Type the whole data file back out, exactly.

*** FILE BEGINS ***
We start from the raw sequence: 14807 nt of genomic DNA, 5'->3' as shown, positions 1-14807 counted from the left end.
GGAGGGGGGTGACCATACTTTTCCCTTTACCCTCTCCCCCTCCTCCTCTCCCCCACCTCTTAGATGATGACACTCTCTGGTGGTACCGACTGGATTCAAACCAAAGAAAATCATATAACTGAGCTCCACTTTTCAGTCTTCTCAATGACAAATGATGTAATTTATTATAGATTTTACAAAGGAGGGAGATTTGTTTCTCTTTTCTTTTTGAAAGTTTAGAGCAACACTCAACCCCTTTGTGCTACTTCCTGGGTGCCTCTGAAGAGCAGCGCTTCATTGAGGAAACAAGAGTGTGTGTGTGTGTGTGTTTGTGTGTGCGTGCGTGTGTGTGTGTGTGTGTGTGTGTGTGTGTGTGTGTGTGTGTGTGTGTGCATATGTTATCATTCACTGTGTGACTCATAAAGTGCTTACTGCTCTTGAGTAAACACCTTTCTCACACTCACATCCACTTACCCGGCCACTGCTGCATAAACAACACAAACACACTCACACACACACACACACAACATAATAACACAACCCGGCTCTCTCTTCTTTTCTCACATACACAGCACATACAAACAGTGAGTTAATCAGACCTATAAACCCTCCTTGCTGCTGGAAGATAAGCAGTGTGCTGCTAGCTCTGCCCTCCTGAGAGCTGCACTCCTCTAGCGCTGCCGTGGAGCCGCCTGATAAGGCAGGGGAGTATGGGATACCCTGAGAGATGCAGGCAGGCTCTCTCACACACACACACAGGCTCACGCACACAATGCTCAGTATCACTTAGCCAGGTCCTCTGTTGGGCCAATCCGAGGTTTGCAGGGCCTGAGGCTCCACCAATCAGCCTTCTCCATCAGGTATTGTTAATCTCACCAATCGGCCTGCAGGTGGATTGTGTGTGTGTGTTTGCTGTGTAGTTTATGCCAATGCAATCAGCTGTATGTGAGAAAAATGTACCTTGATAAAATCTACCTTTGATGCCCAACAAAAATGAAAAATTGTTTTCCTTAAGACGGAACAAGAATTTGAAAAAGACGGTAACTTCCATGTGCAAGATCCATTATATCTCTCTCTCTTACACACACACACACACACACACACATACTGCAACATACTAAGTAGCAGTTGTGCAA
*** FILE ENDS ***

We start from the raw sequence: 14807 nt of genomic DNA, 5'->3' as shown, positions 1-14807 counted from the left end.
GGAGGGGGGTGACCATACTTTTCCCTTTACCCTCTCCCCCTCCTCCTCTCCCCCACCTCTTAGATGATGACACTCTCTGGTGGTACCGACTGGATTCAAACCAAAGAAAATCATATAACTGAGCTCCACTTTTCAGTCTTCTCAATGACAAATGATGTAATTTATTATAGATTTTACAAAGGAGGGAGATTTGTTTCTCTTTTCTTTTTGAAAGTTTAGAGCAACACTCAACCCCTTTGTGCTACTTCCTGGGTGCCTCTGAAGAGCAGCGCTTCATTGAGGAAACAAGAGTGTGTGTGTGTGTGTGTTTGTGTGTGCGTGCGTGTGTGTGTGTGTGTGTGTGTGTGTGTGTGTGTGTGTGTGTGTGTGTGCATATGTTATCATTCACTGTGTGACTCATAAAGTGCTTACTGCTCTTGAGTAAACACCTTTCTCACACTCACATCCACTTACCCGGCCACTGCTGCATAAACAACACAAACACACTCACACACACACACACACAACATAATAACACAACCCGGCTCTCTCTTCTTTTCTCACATACACAGCACATACAAACAGTGAGTTAATCAGACCTATAAACCCTCCTTGCTGCTGGAAGATAAGCAGTGTGCTGCTAGCTCTGCCCTCCTGAGAGCTGCACTCCTCTAGCGCTGCCGTGGAGCCGCCTGATAAGGCAGGGGAGTATGGGATACCCTGAGAGATGCAGGCAGGCTCTCTCACACACACACACAGGCTCACGCACACAATGCTCAGTATCACTTAGCCAGGTCCTCTGTTGGGCCAATCCGAGGTTTGCAGGGCCTGAGGCTCCACCAATCAGCCTTCTCCATCAGGTATTGTTAATCTCACCAATCGGCCTGCAGGTGGATTGTGTGTGTGTGTTTGCTGTGTAGTTTATGCCAATGCAATCAGCTGTATGTGAGAAAAATGTACCTTGATAAAATCTACCTTTGATGCCCAACAAAAATGAAAAATTGTTTTCCTTAAGACGGAACAAGAATTTGAAAAAGACGGTAACTTCCATGTGCAAGATCCATTATATCTCTCTCTCTTACACACACACACACACACACACACATACTGCAACATACTAAGTAGCAGTTGTGCAA